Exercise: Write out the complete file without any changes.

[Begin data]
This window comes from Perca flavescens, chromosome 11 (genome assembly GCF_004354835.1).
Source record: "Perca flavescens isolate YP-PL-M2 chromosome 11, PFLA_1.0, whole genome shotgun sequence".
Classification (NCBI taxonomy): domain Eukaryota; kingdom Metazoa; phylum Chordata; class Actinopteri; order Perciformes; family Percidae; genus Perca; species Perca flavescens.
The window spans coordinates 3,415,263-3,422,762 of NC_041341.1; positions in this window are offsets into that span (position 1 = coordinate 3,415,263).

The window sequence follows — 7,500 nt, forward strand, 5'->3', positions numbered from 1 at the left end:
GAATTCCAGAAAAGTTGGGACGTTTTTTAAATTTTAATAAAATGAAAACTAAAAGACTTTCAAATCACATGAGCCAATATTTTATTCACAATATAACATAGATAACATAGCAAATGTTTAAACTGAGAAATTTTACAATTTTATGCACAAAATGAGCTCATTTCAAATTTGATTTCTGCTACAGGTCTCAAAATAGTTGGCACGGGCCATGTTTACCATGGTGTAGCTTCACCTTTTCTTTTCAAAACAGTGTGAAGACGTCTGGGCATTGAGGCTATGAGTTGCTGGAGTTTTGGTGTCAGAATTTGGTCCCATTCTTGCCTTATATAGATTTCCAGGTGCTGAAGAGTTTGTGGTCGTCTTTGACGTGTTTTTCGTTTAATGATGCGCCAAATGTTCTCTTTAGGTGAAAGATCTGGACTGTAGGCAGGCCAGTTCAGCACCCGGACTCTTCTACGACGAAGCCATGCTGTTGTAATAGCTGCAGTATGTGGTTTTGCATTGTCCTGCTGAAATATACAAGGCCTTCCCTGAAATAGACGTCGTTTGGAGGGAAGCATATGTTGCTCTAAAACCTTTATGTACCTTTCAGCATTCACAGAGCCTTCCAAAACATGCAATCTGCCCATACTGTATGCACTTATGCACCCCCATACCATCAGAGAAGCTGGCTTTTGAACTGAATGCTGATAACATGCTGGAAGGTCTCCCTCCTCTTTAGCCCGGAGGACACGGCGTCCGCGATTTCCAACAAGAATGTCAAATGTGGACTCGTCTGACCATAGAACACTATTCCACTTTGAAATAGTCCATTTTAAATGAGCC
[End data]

This window comes from Perca flavescens, chromosome 11 (genome assembly GCF_004354835.1).
Source record: "Perca flavescens isolate YP-PL-M2 chromosome 11, PFLA_1.0, whole genome shotgun sequence".
Classification (NCBI taxonomy): domain Eukaryota; kingdom Metazoa; phylum Chordata; class Actinopteri; order Perciformes; family Percidae; genus Perca; species Perca flavescens.
The window spans coordinates 3,415,263-3,422,762 of NC_041341.1; positions in this window are offsets into that span (position 1 = coordinate 3,415,263).

The window sequence follows — 7,500 nt, forward strand, 5'->3', positions numbered from 1 at the left end:
GAATTCCAGAAAAGTTGGGACGTTTTTTAAATTTTAATAAAATGAAAACTAAAAGACTTTCAAATCACATGAGCCAATATTTTATTCACAATATAACATAGATAACATAGCAAATGTTTAAACTGAGAAATTTTACAATTTTATGCACAAAATGAGCTCATTTCAAATTTGATTTCTGCTACAGGTCTCAAAATAGTTGGCACGGGCCATGTTTACCATGGTGTAGCTTCACCTTTTCTTTTCAAAACAGTGTGAAGACGTCTGGGCATTGAGGCTATGAGTTGCTGGAGTTTTGGTGTCAGAATTTGGTCCCATTCTTGCCTTATATAGATTTCCAGGTGCTGAAGAGTTTGTGGTCGTCTTTGACGTGTTTTTCGTTTAATGATGCGCCAAATGTTCTCTTTAGGTGAAAGATCTGGACTGTAGGCAGGCCAGTTCAGCACCCGGACTCTTCTACGACGAAGCCATGCTGTTGTAATAGCTGCAGTATGTGGTTTTGCATTGTCCTGCTGAAATATACAAGGCCTTCCCTGAAATAGACGTCGTTTGGAGGGAAGCATATGTTGCTCTAAAACCTTTATGTACCTTTCAGCATTCACAGAGCCTTCCAAAACATGCAATCTGCCCATACTGTATGCACTTATGCACCCCCATACCATCAGAGAAGCTGGCTTTTGAACTGAATGCTGATAACATGCTGGAAGGTCTCCCTCCTCTTTAGCCCGGAGGACACGGCGTCCGCGATTTCCAACAAGAATGTCAAATGTGGACTCGTCTGACCATAGAACACTATTCCACTTTGAAATAGTCCATTTTAAATGAGCC